How an octopus can help kids cope with COVID-19

Octopus image

As we collectively take the first tentative steps back to school after the COVID-19 lockdown, families are feeling mixed emotions.

Professor Anne Graham

Professor Anne Graham

For some, it will be relief – homeschooling has proved to us all that teachers are, in fact, super human. For some it will be nostalgia – if you get along, hanging with your family in activewear is a chill Sunday vibe all week! For others, looming job losses, an economy that has ground to a halt and the invisible but real threat of a COVID outbreak in your backyard means we are far from out of the woods yet.

For Professor Anne Graham AO, Director of Southern Cross University’s Centre for Children and Young People (CCYP), there’s a group of people whose voices are often not heard in the midst of all this – kids.

“The last school holidays were like no other for Australian kids. No hanging out with friends, going on family picnics or to the movies, playing at the park or visiting grandparents. It continues to be a testing time for everyone with high levels of stress and anxiety. Children are not immune from these effects,” she says.

Professor Graham is a specialist in the effects of change and grief who was awarded an Order of Australia for her groundbreaking work. She has developed tools to help build resilience in children in the face of major life events.

“While we have little or no evidence about the social and emotional impacts of pandemics on children, there is some research on parallel events like children’s responses to natural disasters and terrorism, that we can draw on,” says Professor Graham.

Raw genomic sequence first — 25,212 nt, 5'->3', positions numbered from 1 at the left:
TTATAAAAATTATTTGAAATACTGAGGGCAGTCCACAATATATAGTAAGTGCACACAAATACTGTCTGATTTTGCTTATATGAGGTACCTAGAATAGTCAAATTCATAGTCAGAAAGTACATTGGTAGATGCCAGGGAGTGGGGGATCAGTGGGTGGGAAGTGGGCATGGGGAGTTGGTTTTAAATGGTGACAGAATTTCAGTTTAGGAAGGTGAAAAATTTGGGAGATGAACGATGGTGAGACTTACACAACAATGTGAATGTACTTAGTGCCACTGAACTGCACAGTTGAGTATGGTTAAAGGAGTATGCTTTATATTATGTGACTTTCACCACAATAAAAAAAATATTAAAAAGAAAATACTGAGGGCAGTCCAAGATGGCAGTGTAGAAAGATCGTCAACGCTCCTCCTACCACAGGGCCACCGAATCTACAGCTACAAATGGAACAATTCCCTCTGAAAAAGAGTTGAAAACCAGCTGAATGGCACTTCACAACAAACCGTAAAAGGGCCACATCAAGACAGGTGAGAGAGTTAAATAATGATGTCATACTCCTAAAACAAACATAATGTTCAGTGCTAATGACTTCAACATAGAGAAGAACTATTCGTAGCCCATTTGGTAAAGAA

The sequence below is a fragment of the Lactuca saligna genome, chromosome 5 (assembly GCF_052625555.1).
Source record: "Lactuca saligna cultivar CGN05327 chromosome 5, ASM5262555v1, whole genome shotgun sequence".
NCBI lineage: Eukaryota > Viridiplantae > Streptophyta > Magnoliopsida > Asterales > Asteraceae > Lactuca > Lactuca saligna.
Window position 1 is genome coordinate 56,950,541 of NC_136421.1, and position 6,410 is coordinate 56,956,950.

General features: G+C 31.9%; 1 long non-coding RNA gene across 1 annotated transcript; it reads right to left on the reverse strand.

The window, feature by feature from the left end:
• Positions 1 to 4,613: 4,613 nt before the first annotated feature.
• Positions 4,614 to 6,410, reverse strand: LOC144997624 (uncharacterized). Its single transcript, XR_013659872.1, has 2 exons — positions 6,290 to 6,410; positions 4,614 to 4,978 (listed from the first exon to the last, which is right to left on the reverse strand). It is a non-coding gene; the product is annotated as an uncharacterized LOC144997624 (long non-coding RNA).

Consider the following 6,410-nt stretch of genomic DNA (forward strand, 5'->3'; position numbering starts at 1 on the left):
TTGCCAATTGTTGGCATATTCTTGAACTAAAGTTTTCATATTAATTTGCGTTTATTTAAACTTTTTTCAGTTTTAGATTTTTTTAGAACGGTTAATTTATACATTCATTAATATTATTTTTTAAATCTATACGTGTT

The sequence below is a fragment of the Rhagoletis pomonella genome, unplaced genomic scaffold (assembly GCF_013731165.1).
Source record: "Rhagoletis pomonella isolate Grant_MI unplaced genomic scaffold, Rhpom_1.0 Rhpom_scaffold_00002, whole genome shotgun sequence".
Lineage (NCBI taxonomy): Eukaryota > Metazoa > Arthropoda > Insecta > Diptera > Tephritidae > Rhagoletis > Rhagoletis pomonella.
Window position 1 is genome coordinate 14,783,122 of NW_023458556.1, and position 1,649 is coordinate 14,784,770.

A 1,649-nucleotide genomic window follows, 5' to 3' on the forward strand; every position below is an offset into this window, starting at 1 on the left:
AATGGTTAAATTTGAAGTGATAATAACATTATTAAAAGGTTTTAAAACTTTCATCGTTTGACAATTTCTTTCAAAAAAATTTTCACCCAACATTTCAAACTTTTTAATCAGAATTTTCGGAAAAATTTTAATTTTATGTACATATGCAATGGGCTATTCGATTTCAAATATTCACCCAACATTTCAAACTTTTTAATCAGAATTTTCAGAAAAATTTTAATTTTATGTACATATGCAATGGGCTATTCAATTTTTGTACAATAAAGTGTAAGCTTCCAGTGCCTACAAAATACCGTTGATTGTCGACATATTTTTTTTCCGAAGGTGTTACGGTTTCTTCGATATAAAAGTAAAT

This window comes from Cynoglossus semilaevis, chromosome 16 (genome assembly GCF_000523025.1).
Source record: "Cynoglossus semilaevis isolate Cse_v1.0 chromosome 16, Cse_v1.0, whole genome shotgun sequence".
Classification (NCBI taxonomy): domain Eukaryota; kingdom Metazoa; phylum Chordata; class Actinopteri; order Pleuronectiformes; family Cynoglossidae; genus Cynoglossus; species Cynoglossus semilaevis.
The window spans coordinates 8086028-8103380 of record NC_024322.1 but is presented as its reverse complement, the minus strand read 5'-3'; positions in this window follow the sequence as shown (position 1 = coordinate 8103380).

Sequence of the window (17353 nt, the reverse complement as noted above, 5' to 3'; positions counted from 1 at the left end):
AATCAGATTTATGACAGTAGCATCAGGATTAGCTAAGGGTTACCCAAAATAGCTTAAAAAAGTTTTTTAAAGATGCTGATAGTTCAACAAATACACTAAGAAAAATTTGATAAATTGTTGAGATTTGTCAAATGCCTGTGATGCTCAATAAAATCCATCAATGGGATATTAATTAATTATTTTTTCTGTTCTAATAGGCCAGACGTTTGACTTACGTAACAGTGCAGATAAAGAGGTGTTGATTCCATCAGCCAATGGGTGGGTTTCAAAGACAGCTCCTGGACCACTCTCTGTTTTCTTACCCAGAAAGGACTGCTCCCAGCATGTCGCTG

“Children need to be reassured about their safety. They need to have opportunities to ask questions, be given timely information in clear, factual ways that doesn’t overwhelm them with detail, and be supported to focus on what they can influence, rather than what they can’t. These all reduce anxiety and promote coping.”

The CCYP has produced a tip sheet for parents and caregivers where one particularly surprising animal makes an appearance as a tool for coping – the octopus. Using this tool, children draw an octopus and then write an emotion they are struggling with (such as boredom, or fear) in the head. In the legs they write ways they can cope with that emotion, say by going for a walk, talking with someone, or even dancing like a pirate! By having the octopus in a visible place, they are reminded of things they can do when certain feelings start to worry them.

The CCYP at Southern Cross University conducts research on the rights and wellbeing of children and young people in families, school and the community. See more: scu.edu.au/ccyp

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